Even though I have long legs I'm not as flexible as I used to be and it was a huge step up and down for me from the stirrup since Moqui is so tall. A cowboy assisted at the start, the middle rest stop, and the end but it would have been a lot easier with a step stool.

Jim was assigned to a handsome red male horse named Red River. He and Moqui ride well together so I was instructed to follow right behind Jim for the whole ride.

Jim stands by Red River during our rest break halfway through the ride.

I didn't know what "Moqui" meant until I got back home and looked it up online. It's a Hopi term and there is also a local rock called "Moqui marbles."  The little round rocks are the same grayish-brown color as this horse so it was a great name for him.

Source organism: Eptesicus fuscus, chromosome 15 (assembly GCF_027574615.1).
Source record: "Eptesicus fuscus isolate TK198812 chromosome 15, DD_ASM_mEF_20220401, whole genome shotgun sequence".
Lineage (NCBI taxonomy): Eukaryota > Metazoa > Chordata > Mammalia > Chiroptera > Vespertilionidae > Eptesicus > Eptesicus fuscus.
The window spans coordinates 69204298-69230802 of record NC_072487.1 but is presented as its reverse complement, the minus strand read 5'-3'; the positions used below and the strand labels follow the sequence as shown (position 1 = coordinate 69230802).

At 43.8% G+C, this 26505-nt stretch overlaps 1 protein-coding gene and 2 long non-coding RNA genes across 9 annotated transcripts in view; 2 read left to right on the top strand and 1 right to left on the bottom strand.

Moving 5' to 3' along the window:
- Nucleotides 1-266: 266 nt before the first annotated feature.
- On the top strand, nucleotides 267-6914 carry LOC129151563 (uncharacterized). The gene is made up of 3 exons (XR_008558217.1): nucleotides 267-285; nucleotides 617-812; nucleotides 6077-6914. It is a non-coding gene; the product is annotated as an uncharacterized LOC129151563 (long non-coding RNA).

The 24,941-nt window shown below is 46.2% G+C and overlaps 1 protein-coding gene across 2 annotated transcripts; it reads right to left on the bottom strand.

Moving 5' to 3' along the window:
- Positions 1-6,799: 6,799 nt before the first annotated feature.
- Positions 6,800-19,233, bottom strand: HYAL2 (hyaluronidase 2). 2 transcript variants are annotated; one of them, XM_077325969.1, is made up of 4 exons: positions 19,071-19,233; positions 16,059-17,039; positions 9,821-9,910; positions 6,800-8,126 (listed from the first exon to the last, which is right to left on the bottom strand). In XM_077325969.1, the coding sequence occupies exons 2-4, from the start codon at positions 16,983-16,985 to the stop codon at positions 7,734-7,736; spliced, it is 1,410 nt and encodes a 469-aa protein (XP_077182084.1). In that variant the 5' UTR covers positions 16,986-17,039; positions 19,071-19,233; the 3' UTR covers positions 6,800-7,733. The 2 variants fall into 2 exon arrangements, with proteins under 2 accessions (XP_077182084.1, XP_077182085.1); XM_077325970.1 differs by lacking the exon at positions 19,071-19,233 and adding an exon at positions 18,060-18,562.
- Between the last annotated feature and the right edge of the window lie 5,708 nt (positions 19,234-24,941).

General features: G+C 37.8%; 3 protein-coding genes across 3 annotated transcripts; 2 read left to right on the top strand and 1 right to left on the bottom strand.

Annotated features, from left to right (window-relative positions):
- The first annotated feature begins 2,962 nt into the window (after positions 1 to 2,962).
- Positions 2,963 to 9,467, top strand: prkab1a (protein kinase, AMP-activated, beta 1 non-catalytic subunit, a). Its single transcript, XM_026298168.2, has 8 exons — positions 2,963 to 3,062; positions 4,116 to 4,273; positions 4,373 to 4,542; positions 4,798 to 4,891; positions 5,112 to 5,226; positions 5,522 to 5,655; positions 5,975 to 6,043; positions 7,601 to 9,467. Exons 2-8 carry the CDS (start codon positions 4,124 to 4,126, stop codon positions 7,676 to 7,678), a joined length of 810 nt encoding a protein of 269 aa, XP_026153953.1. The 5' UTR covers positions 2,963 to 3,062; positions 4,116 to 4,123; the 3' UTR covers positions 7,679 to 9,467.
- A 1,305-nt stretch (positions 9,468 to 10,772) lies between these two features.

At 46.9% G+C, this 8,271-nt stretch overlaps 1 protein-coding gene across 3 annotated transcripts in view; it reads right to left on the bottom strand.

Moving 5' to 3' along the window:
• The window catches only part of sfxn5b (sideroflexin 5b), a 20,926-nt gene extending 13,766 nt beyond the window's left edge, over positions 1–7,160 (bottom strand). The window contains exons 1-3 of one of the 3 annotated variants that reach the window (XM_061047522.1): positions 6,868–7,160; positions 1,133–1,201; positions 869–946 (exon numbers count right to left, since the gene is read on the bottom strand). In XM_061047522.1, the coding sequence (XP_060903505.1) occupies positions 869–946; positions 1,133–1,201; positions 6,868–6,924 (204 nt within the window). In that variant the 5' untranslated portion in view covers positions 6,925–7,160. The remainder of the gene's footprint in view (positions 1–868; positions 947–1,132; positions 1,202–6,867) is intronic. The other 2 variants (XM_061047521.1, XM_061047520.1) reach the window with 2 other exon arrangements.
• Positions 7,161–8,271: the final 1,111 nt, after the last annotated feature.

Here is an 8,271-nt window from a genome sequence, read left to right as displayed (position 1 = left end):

I also researched the coat color of the horse, which is called "grullo" or "grulla." Tim, our group's guide, told me that term but I didn't know how to spell it so I looked it up online, too.

The only butt-puckering moments were when our horses went a little fast downhill or got very, very close to the edge of steep side slopes. I showed this photo in the last entry of a horse ahead of us that illustrates just how close they get to the edge sometimes:

After our ride I noticed while hiking how many hoof prints were on or over the edge of some of the slopes on the Peekaboo Loop. Yikes!

Other than getting too close to the edge a few times, both of our horses were pretty easy to control. Moqui wanted to go faster uphill than Red River and I had to rein him back. I didn't have to pull right or left; he just followed the herd. He's done this numerous times!